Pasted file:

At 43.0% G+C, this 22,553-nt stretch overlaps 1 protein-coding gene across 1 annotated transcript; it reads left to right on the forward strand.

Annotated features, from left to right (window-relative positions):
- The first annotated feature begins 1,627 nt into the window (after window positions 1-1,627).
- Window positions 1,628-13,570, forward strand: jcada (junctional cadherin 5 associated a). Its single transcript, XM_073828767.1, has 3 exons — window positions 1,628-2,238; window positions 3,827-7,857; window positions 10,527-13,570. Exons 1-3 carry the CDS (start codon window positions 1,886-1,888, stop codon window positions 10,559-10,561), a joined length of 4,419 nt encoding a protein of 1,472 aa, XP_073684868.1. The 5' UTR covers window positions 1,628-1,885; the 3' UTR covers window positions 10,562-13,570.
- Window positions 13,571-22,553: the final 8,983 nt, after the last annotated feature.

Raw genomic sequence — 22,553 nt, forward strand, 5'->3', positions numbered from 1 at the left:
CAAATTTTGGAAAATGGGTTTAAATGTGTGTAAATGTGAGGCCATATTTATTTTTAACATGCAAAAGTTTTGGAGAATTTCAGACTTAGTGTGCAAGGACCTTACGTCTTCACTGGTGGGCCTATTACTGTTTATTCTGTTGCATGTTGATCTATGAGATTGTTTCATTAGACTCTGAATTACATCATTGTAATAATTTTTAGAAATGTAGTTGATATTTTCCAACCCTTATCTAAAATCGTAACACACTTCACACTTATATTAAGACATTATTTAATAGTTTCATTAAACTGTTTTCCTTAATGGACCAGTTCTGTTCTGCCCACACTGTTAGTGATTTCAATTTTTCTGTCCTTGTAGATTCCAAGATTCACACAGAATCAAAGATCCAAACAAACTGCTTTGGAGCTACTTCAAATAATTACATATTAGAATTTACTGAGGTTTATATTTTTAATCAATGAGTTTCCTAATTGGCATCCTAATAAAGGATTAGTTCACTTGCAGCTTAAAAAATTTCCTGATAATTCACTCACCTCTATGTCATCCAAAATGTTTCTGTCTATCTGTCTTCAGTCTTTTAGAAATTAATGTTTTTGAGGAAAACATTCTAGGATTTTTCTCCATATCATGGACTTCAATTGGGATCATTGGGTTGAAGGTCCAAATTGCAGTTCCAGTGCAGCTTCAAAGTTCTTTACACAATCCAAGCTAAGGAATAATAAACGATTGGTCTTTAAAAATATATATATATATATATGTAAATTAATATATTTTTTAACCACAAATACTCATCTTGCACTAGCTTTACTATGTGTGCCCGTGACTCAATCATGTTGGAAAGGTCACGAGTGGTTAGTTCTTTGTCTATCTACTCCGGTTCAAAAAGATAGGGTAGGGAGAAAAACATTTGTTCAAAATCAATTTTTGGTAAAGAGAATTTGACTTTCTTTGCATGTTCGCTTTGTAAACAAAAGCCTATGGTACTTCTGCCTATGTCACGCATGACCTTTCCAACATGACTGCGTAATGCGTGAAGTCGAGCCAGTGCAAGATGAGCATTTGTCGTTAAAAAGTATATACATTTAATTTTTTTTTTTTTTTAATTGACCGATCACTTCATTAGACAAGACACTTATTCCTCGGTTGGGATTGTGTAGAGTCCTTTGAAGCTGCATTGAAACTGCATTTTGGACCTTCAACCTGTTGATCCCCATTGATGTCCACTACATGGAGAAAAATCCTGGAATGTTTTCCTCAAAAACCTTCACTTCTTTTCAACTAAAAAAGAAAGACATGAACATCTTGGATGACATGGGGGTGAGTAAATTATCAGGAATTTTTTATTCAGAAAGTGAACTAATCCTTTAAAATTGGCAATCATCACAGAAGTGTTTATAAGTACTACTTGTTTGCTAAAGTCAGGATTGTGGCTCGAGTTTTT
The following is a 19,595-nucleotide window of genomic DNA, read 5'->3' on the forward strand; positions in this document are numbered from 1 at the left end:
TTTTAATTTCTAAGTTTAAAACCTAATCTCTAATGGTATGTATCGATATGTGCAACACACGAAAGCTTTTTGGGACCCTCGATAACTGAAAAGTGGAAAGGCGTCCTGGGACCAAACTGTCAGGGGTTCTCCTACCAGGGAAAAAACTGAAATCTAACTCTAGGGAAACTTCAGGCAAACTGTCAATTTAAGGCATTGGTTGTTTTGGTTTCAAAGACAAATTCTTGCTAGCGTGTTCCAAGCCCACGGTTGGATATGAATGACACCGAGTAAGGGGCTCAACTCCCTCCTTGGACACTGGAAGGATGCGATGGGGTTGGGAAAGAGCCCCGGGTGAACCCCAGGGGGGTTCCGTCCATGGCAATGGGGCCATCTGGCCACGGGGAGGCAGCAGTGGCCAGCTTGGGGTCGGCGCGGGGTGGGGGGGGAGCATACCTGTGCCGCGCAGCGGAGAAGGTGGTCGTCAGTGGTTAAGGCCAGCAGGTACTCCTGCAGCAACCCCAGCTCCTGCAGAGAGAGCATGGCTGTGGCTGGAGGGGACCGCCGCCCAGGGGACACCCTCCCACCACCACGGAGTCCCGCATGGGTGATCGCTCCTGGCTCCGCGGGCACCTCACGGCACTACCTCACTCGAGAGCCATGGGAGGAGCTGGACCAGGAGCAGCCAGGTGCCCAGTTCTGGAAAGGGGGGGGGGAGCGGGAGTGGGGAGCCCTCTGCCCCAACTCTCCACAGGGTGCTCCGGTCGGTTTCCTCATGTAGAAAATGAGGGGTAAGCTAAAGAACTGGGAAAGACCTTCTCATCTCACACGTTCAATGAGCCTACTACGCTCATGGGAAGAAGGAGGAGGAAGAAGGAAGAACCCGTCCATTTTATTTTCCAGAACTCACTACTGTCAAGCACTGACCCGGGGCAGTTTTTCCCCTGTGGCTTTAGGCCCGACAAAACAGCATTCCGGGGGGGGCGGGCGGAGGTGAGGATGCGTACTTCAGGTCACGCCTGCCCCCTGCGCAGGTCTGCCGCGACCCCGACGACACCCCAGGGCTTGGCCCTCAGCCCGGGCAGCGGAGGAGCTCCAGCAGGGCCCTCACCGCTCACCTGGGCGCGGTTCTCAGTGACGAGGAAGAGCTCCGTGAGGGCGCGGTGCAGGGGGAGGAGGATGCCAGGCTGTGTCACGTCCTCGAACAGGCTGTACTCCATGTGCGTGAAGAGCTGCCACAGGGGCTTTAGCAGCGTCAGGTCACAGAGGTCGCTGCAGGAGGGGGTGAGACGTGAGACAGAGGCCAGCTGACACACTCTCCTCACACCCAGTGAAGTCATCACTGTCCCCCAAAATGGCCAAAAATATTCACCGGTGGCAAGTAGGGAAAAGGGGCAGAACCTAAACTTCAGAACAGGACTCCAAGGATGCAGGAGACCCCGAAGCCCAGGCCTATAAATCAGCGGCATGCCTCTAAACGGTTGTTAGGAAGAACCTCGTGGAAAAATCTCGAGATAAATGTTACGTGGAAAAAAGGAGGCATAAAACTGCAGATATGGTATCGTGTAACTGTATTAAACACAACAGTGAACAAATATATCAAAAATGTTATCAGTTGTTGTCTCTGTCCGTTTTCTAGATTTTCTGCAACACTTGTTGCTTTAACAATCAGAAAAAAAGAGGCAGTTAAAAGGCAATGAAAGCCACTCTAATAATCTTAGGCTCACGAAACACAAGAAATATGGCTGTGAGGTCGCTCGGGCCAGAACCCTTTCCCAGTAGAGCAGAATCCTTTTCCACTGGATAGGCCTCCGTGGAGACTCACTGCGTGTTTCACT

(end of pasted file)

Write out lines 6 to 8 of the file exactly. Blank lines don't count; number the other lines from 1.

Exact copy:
Raw genomic sequence — 22,553 nt, forward strand, 5'->3', positions numbered from 1 at the left:
CAAATTTTGGAAAATGGGTTTAAATGTGTGTAAATGTGAGGCCATATTTATTTTTAACATGCAAAAGTTTTGGAGAATTTCAGACTTAGTGTGCAAGGACCTTACGTCTTCACTGGTGGGCCTATTACTGTTTATTCTGTTGCATGTTGATCTATGAGATTGTTTCATTAGACTCTGAATTACATCATTGTAATAATTTTTAGAAATGTAGTTGATATTTTCCAACCCTTATCTAAAATCGTAACACACTTCACACTTATATTAAGACATTATTTAATAGTTTCATTAAACTGTTTTCCTTAATGGACCAGTTCTGTTCTGCCCACACTGTTAGTGATTTCAATTTTTCTGTCCTTGTAGATTCCAAGATTCACACAGAATCAAAGATCCAAACAAACTGCTTTGGAGCTACTTCAAATAATTACATATTAGAATTTACTGAGGTTTATATTTTTAATCAATGAGTTTCCTAATTGGCATCCTAATAAAGGATTAGTTCACTTGCAGCTTAAAAAATTTCCTGATAATTCACTCACCTCTATGTCATCCAAAATGTTTCTGTCTATCTGTCTTCAGTCTTTTAGAAATTAATGTTTTTGAGGAAAACATTCTAGGATTTTTCTCCATATCATGGACTTCAATTGGGATCATTGGGTTGAAGGTCCAAATTGCAGTTCCAGTGCAGCTTCAAAGTTCTTTACACAATCCAAGCTAAGGAATAATAAACGATTGGTCTTTAAAAATATATATATATATATATGTAAATTAATATATTTTTTAACCACAAATACTCATCTTGCACTAGCTTTACTATGTGTGCCCGTGACTCAATCATGTTGGAAAGGTCACGAGTGGTTAGTTCTTTGTCTATCTACTCCGGTTCAAAAAGATAGGGTAGGGAGAAAAACATTTGTTCAAAATCAATTTTTGGTAAAGAGAATTTGACTTTCTTTGCATGTTCGCTTTGTAAACAAAAGCCTATGGTACTTCTGCCTATGTCACGCATGACCTTTCCAACATGACTGCGTAATGCGTGAAGTCGAGCCAGTGCAAGATGAGCATTTGTCGTTAAAAAGTATATACATTTAATTTTTTTTTTTTTTTAATTGACCGATCACTTCATTAGACAAGACACTTATTCCTCGGTTGGGATTGTGTAGAGTCCTTTGAAGCTGCATTGAAACTGCATTTTGGACCTTCAACCTGTTGATCCCCATTGATGTCCACTACATGGAGAAAAATCCTGGAATGTTTTCCTCAAAAACCTTCACTTCTTTTCAACTAAAAAAGAAAGACATGAACATCTTGGATGACATGGGGGTGAGTAAATTATCAGGAATTTTTTATTCAGAAAGTGAACTAATCCTTTAAAATTGGCAATCATCACAGAAGTGTTTATAAGTACTACTTGTTTGCTAAAGTCAGGATTGTGGCTCGAGTTTTT
The following is a 19,595-nucleotide window of genomic DNA, read 5'->3' on the forward strand; positions in this document are numbered from 1 at the left end: